For evening snack Friday night, I had a challenge snack and at a half cup of ice cream. Earlier that evening, my dad had, I thought jokingly, told me I couldn’t have any ice cream until I moved a lamp he wanted me to move. The lamp isn’t in a place I normally see, and he always reminds me when I’m in the middle of something else.
So when he saw I had eaten ice cream, he asked if I had moved the lamp. I said no. He told me to go to the bathroom and stick my finger down my throat and throw it up. I was in complete shock, and didn’t know how to respond. I already wanted to purge the ice cream. And my dad knows I’m bulimic. He knows I’m in treatment for bulimia. He takes me to and from treatment every day!
I went to my room and texted my mom, in tears, and told her what happened and how I wanted to purge and how his comment just kept going through my brain. She told me that she knew my brain was probably being really loud, but to try knitting or watching something and distracting myself. So I did. I got out my knitting and I put on Parks and Recreation and I just sat in my room trying to pretend me father didn’t exist and I distracted myself for the next couple hours until I eventually went to bed, purge-free.
I am tired. I am weary. I have been so busy this week. Between appointments, spending time at the hospital with my dad, treatment, pre-surgery stuff, helping out around the house, plus we have been going through our storage unit trying to get rid of as much as possible so we can stop paying an extra $200 a month on a storage unit to store a bunch of stuff we don’t need. That’s physically exhausting between the fibromyalgia and the rheumatoid arthritis. I woke up this morning fatigued, tired, ready to sleep another night. My body aches and my brain feels like cotton. I have another day of looking through boxes and moving furniture and then spending time with my dad at the hospital.
I’m grateful to be able to spend time at the hospital. But I feel guilty if I take time to myself because he’s there 24/7 alone, bored, restless, in pain. I know I need to take care of myself too, and I’m trying, but finding the right balance has been hard. Today is a week since we ambushed him. A week he’s been in the hospital. He’ll find out more tomorrow about when he can come home.
After my dad was admitted to the hospital, I spent the night and next day with him, keeping him company, making sure he had everything he needed, listening to the doctors to make sure we knew what was going on, advocating for him. It was a long couple days, first in the ER, then in the hospital the next day. Last night I came home and slept. I just showered and I feel refreshed.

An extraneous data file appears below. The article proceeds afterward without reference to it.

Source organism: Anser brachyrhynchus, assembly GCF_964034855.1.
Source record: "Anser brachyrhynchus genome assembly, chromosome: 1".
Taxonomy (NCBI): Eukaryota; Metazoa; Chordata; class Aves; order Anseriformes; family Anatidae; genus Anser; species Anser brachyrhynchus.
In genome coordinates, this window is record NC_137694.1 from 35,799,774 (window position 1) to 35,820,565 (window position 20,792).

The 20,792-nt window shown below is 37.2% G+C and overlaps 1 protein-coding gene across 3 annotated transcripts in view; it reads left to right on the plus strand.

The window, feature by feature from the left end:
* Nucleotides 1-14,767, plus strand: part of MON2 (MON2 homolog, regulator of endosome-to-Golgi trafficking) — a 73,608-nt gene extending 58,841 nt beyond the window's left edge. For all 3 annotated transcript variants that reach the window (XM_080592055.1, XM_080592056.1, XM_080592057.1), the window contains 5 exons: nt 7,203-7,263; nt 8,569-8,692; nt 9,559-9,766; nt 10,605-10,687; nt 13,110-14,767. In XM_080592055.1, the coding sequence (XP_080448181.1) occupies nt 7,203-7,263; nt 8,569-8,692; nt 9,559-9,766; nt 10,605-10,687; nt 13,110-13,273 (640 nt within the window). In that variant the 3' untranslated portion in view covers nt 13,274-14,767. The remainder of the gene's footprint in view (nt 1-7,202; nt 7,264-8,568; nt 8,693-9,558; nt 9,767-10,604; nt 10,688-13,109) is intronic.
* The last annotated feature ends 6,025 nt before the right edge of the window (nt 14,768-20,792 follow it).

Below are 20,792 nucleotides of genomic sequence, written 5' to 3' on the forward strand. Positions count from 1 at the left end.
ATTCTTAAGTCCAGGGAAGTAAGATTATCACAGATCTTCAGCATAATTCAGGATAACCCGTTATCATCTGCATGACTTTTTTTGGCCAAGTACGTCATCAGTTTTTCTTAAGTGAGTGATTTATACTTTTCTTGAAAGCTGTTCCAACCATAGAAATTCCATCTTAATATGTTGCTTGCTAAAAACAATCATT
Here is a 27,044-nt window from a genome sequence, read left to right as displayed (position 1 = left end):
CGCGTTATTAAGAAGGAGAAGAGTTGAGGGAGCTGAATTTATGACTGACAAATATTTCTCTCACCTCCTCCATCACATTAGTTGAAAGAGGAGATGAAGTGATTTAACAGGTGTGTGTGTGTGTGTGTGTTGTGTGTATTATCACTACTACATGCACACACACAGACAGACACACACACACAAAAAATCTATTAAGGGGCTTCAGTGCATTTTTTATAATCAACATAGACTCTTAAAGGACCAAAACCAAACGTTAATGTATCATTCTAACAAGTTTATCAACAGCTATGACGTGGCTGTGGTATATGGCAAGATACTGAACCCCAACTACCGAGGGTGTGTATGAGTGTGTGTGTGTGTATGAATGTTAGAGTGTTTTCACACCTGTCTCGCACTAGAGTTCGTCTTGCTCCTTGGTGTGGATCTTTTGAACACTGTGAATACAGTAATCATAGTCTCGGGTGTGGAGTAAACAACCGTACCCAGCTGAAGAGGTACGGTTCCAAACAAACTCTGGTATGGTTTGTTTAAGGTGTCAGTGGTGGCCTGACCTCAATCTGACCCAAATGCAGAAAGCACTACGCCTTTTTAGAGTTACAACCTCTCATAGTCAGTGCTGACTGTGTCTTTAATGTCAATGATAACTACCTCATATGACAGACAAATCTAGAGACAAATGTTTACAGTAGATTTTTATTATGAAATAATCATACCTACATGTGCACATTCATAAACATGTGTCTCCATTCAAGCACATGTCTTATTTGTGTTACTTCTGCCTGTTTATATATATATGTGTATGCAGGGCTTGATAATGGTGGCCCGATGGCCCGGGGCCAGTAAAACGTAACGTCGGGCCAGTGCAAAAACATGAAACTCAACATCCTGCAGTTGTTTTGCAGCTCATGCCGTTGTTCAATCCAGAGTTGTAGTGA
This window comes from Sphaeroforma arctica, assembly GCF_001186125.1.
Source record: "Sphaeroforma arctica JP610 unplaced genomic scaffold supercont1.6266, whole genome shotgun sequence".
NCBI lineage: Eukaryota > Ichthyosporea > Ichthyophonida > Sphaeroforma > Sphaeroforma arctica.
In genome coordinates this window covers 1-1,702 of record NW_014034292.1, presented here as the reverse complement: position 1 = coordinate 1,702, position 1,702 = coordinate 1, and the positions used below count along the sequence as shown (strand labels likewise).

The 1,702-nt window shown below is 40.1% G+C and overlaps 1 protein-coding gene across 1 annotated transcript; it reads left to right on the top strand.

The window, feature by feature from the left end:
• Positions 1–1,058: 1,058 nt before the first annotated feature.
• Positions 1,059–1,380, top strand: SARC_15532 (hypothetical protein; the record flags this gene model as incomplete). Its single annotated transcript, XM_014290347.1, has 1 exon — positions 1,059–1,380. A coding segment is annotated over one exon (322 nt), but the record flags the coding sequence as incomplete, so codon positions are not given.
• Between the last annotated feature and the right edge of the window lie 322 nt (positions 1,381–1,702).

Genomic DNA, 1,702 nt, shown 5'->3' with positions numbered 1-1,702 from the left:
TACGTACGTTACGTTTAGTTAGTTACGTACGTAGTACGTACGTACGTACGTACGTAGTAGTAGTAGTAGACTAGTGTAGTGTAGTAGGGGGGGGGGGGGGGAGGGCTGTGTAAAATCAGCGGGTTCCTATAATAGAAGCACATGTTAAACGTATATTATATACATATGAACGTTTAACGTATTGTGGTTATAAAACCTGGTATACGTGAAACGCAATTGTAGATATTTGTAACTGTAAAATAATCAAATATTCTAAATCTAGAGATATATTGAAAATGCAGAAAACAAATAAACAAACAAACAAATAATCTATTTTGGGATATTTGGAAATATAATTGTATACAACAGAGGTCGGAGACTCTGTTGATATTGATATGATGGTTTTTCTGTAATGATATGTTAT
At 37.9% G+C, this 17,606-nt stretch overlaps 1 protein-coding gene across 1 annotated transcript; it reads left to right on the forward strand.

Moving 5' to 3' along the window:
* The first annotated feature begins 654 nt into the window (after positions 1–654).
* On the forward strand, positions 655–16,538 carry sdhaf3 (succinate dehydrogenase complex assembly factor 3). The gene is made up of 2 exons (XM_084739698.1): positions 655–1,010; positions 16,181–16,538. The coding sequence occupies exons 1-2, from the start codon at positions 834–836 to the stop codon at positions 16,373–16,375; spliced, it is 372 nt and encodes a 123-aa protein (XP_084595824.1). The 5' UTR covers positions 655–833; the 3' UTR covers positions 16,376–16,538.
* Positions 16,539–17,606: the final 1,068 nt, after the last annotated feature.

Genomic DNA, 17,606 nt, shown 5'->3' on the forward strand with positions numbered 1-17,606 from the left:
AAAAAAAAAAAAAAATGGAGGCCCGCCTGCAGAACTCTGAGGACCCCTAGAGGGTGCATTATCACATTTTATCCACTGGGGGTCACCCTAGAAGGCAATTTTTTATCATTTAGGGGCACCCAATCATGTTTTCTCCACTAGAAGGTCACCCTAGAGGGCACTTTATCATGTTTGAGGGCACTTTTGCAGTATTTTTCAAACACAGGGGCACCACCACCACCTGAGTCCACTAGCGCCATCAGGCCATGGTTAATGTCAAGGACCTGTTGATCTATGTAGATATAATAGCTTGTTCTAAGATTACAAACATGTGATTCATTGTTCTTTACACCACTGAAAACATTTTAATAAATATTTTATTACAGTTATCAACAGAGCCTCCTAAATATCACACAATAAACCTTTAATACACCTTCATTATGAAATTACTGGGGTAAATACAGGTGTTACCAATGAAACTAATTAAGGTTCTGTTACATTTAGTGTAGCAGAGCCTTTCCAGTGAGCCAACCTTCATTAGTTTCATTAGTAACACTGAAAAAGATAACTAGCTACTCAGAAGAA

My dad’s infection spread into his muscle. The doctor said if he’d left it much longer, it’d be in his bone, and he’d had lost the leg. I’m relieved and so thankful that my family ambushed him and made him go to the hospital. He’ll need several surgeries and lots of strong antibiotics. He goes in for his first surgery today.
My sister is taking today’s shift. I wish I could be there for him, but I also know I need to rest today. I’m very sore, my fibromyalgia is flaring up from the hospital chair I spent the last couple days in. Even with my frequent walks I didn’t escape its cruel consequences.
I talk to my dad via Facebook messenger (because it doesn’t use his data since it’s over the hospital’s wifi) often. He’s, naturally, bored and restless. The next time I go up to see him (tomorrow) I’m taking cards and we’ll play cribbage.
A bit ago I wrote about my dad’s infection in his leg and how he’s believing for faith healing and refuses to see a doctor for it.
Well, my siblings, mom, and I talked yesterday. We talked about how worried we are about him and his health, and how we’re worried about losing him. So, we have staged an intervention for tomorrow. I am not looking forward to it. I hate confrontation. I don’t want to confront him on this. However, something needs to give, because I’m terrified of losing him. So, I’ll be a part of this intervention if it give more weight to the event. I assume the more people who come together the more seriously he’ll take it.
Here’s hoping he doesn’t just blow us off.
I’ve mentioned before that ny dad just doesn’t get it. No matter how I try to explain my eating disorder, he just can’t seem to wrap his head around it. Tonight I have, for your viewing pleasure, another example. Here is a conversation I just had with him.
Dad: How much do you use your bike each day?
Me: It varies. Usually between 3 and 6 hours.
Dad: Great job!
Dad: Do me a favor, tomorrow, after you finish on the bike, do an hour for me.
Me: Ok, Dad.
Dad: Haha, yeah right.
Me, in my head: You have no idea.